MMWR: COMPREHENSIVE SMOKE-FREE LAWS – 50 LARGEST U.S. CITIES, 2000 AND 2012
Secondhand smoke (SHS) exposure causes heart disease and lung cancer in nonsmoking adults and several health conditions in children. CDC and the American Nonsmokers' Rights Foundation (ANRF) compared coverage by local or state CSF laws in the 50 largest U.S. cities as of December 31, 2000, and October 5, 2012. The analysis focused on smoking restrictions in the 50 largest cities because these cities represent an important indicator of nationwide trends in local and state policy and because they are home to an estimated 47 million persons, or nearly 15% of the U.S. population.For more information and to view the full report, click here.

Slaying the Jabberwock: The link between strong smokefree policies and drops in acute myocardial infarctions survives the funnel plot
Takagi et al. published an analysis of the effects of possible publication bias in Meyers et al.'s 2009 meta-analysis of 11 studies of the effects of smoke-free laws on hospital admissions for acute myocardial infarction. Meyers et al. reported a 17% drop in AMI admissions (RR 0.83 95% CI, 0.75 to 0.92). Using a funnel plot Takagi et al. concluded that there was significant publication bias in Meyers et al.'s estimate and that correcting for this bias using the “trim and fill” method led to a conclusion that these laws were associated with a non-significant 3% (95% CI, 0.97 to 1.08) change in hospital admissions. Download PDF

Cardiovascular Effect of Bans on Smoking in Public Places: A Systematic Review and Meta-Analysis
Download PDF

Association Between Smoke-Free Legislation and Hospitalizations for Cardiac, Cerebrovascular, and Respiratory Diseases: A Meta-Analysis
Download PDF


New Publications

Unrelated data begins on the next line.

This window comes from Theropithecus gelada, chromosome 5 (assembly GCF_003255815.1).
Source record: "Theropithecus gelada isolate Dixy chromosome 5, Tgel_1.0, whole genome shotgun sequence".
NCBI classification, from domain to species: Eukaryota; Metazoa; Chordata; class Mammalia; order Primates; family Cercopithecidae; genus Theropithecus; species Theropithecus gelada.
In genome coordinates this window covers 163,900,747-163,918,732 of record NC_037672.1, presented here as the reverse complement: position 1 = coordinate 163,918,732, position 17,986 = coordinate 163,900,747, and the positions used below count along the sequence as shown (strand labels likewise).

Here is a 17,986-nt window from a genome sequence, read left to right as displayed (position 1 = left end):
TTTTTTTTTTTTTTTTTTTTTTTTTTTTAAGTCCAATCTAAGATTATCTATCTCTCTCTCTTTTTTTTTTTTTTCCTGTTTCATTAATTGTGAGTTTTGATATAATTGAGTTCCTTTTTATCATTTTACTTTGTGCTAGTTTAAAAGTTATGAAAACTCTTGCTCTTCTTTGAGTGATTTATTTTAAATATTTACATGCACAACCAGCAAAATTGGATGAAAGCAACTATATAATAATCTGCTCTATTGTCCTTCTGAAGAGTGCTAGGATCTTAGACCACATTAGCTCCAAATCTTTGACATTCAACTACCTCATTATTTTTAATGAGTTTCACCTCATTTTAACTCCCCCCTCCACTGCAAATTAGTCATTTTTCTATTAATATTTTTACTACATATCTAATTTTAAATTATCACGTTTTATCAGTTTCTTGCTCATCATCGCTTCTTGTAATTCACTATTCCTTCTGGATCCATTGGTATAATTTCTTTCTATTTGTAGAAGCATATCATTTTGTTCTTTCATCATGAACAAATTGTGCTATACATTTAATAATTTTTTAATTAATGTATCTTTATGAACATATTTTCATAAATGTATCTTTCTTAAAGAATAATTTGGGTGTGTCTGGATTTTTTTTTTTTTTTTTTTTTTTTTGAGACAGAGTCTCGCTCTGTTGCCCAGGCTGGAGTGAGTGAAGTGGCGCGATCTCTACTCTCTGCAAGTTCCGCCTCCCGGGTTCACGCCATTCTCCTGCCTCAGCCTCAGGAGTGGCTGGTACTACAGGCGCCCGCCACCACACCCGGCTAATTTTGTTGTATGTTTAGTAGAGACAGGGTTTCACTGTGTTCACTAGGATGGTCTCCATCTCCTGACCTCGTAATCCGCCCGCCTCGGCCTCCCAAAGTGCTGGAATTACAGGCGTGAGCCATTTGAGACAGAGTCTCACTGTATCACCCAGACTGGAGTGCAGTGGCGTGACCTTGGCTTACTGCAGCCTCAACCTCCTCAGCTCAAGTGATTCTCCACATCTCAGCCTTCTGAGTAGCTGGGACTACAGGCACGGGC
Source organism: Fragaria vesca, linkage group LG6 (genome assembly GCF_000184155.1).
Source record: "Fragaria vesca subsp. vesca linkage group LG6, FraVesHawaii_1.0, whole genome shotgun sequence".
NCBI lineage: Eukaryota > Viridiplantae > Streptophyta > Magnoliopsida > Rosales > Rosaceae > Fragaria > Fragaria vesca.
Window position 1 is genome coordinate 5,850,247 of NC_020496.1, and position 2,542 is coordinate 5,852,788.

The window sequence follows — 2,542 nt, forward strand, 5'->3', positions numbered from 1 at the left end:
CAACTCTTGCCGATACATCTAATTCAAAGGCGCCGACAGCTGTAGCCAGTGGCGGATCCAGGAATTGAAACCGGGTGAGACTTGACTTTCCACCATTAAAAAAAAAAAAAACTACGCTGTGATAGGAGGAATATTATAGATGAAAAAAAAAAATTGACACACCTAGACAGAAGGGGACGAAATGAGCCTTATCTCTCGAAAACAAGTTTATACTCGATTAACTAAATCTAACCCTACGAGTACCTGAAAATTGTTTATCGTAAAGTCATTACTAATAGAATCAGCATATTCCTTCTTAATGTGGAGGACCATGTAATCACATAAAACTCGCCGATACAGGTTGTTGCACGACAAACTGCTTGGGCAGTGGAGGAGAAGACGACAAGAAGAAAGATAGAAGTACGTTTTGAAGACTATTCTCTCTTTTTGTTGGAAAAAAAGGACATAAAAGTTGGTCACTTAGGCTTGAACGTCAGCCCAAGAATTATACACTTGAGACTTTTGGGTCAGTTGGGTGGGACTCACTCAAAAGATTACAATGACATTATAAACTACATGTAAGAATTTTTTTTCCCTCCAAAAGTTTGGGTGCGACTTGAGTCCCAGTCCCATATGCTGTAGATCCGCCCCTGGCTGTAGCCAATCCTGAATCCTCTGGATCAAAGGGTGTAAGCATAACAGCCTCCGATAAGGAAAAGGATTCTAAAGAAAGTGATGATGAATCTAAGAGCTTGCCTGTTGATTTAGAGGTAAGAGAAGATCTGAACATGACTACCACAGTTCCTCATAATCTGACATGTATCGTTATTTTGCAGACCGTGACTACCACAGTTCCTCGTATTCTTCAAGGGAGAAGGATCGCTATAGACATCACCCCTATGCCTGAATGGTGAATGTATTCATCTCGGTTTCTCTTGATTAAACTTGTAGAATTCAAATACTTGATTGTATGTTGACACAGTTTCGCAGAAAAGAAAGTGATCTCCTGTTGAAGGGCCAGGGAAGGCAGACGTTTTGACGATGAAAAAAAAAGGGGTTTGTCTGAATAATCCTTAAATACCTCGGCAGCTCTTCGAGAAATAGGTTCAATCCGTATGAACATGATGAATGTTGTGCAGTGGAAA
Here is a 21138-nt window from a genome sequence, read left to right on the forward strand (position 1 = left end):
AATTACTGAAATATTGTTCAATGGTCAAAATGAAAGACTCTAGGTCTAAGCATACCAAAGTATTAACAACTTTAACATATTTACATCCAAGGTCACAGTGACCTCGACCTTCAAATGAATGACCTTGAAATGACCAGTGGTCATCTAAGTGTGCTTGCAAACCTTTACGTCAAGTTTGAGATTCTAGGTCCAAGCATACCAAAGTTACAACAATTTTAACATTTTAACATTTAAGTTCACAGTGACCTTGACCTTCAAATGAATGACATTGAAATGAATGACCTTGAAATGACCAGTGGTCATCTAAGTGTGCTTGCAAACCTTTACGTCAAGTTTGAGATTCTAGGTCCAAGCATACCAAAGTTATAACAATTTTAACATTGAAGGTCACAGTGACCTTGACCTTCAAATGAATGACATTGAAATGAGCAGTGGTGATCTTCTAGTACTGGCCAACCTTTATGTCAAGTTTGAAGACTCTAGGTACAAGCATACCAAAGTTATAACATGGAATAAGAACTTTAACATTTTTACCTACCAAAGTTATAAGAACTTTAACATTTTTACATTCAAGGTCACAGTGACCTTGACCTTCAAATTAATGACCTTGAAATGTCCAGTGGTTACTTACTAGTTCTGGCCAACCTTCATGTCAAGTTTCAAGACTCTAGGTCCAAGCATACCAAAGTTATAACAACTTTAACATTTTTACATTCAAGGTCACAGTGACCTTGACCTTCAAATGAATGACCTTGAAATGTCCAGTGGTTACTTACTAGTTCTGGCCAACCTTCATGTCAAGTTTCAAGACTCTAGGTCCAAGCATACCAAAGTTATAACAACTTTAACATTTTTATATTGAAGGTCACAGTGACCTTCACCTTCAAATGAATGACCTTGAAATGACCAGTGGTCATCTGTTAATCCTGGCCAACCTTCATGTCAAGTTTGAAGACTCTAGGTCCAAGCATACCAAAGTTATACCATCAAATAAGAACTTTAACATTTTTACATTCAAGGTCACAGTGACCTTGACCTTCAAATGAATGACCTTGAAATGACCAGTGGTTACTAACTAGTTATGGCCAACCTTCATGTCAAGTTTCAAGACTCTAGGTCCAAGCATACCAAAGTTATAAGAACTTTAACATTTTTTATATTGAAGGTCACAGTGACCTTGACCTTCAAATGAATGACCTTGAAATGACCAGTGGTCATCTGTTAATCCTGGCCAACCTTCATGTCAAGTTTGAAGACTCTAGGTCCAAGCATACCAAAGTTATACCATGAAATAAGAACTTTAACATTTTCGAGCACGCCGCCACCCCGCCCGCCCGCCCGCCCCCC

NEW PUBLICATIONS:


HOSPITAL DISCHARGE RATES BEFORE AND AFTER IMPLEMENTATION OF A CITY-WIDE SMOKING BAN IN A TEXAS CITY, 2004–2008.
The objective of this study was to examine hospital discharge data on 5 tobacco-related diagnoses before and after implementation of a smoking ban in a small Texas city. We compared hospital discharge rates for 2 years before and 2 years after implementation of the ban in the intervention city with discharge rates during the same time in a similar city with no ban.  Click here to read the study.

Influence of Tobacco Displays and Ads on Youth: A Virtual Store Experiment: this interesting study examines the potential impact of banning tobacco displays and ads at the point of sale (POS) on youth outcomes.  Click here to view the full text of the publication.

A Broken Promise to our Children: The 1998 State Tobacco Settlement 14 years later: This report from the Campaign for Tobacco-Free Kids on state investments in tobacco control finds that states have only spent 1.8% ($459.5 million) of the $25.7 billion in funds obtained in the 2012 Fiscal Year from tobacco taxes and the Master Settlement Agreement on combating tobacco use. Click here to read a summary of the report’s findings in the New York Times. Click here to access the full report including an interactive map and state-by-state data.


Study: National and state estimates of secondhand smoke infiltration among U.S. multiunit housing residents - Nicotine & Tobacco Research – According to new data from CDC, over 79.2 million individuals reside in multiunit homes in the U.S., and 27.6-28.9 million that live in smoke-free multiunit homes are potentially exposed to secondhand smoke in their homes or around their buildings. Click here to read a summary of the findings in USA Today.


Report: LGBT Communities & Tobacco Use - The twelfth publication in Legacy’s dissemination series looks at the high prevalence of tobacco use and nicotine dependence in LGBT (lesbian, gay, bisexual and transgender) communities. The release of the Legacy report was complimented by a video titled Tobacco Control in LGBT Communities, which looks at tobacco use among the LGBT population through personal stories and expert insights from Scout, PhD, Director of the Network for LGBT Health Equity and others.